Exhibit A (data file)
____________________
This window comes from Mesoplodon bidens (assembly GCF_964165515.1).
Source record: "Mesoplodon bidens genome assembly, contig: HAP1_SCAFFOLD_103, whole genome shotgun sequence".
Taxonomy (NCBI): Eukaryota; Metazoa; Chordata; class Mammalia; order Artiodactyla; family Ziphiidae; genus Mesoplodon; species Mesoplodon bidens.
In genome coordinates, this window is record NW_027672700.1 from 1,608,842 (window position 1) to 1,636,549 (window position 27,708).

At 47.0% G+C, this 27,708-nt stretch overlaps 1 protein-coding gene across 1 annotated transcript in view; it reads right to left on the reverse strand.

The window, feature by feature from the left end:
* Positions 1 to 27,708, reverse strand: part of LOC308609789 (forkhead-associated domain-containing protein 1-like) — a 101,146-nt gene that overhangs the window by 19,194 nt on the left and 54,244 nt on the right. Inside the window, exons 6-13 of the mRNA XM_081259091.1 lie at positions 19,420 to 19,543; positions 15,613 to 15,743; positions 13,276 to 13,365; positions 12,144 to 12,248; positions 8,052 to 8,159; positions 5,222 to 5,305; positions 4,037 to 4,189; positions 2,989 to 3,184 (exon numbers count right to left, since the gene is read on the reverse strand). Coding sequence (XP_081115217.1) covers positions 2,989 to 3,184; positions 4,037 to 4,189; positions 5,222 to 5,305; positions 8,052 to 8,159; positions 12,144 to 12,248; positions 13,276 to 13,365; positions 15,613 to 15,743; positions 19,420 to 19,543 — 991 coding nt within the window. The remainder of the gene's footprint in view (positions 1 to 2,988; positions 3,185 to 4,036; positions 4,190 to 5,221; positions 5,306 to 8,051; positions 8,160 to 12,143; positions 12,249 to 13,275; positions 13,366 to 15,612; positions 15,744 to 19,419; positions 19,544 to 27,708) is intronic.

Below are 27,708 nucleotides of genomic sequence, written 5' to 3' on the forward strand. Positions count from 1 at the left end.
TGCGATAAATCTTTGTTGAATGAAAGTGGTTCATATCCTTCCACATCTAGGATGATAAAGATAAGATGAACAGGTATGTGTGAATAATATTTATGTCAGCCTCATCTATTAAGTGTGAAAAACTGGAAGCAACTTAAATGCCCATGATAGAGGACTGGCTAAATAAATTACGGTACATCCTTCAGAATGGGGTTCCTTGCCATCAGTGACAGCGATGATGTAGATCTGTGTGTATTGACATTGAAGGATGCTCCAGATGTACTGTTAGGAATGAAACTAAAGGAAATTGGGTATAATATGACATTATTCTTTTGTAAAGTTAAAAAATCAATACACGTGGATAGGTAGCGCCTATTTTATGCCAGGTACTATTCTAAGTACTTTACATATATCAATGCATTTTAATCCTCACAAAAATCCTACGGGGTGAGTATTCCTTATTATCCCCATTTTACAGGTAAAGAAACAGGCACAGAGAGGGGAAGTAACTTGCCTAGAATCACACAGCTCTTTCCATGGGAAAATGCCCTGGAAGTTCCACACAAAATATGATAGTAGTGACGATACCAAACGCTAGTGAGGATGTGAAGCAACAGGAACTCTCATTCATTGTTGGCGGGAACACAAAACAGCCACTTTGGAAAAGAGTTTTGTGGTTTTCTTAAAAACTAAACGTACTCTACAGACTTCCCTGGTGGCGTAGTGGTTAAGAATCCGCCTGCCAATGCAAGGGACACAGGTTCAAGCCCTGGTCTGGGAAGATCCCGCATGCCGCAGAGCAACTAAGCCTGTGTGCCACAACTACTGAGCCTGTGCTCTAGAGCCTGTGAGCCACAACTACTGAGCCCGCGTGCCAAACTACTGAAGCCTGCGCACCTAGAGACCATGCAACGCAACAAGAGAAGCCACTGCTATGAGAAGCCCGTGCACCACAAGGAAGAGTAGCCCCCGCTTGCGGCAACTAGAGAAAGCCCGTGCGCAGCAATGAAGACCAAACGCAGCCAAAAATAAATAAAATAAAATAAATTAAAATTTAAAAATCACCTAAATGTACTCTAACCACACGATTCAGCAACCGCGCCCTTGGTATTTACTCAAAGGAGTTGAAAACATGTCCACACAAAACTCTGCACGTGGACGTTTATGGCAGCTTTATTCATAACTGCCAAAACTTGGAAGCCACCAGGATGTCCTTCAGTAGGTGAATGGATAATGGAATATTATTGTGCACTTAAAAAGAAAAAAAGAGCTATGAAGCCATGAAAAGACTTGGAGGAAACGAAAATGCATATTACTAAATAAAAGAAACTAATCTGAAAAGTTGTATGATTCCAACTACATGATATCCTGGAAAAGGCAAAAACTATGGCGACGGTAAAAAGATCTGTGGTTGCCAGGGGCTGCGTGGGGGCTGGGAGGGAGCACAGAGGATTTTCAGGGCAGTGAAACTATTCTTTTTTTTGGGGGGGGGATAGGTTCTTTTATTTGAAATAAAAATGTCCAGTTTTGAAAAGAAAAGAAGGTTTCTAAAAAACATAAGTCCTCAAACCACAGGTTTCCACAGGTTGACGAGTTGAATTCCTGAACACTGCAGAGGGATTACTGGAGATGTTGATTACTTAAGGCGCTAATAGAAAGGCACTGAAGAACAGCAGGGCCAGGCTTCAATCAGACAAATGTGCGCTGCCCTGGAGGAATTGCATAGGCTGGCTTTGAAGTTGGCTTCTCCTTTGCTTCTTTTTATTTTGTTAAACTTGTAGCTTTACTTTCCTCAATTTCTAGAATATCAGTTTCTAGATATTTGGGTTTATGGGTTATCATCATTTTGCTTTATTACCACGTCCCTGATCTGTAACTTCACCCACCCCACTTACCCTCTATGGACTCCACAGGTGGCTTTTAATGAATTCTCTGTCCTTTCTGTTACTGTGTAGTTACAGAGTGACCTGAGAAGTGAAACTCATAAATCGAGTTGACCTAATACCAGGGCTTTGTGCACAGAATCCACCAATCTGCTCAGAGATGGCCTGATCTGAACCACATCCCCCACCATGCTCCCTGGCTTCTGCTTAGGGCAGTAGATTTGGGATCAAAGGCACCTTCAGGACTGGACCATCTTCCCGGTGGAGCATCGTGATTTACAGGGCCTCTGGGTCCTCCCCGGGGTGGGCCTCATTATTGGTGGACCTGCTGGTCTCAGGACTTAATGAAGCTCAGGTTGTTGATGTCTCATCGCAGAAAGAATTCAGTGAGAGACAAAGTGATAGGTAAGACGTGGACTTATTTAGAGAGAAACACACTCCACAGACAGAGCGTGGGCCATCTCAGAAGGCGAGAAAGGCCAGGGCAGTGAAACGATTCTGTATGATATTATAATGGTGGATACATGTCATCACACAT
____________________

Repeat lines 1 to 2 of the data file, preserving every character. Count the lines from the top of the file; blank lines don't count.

This window comes from Mesoplodon bidens (assembly GCF_964165515.1).
Source record: "Mesoplodon bidens genome assembly, contig: HAP1_SCAFFOLD_103, whole genome shotgun sequence".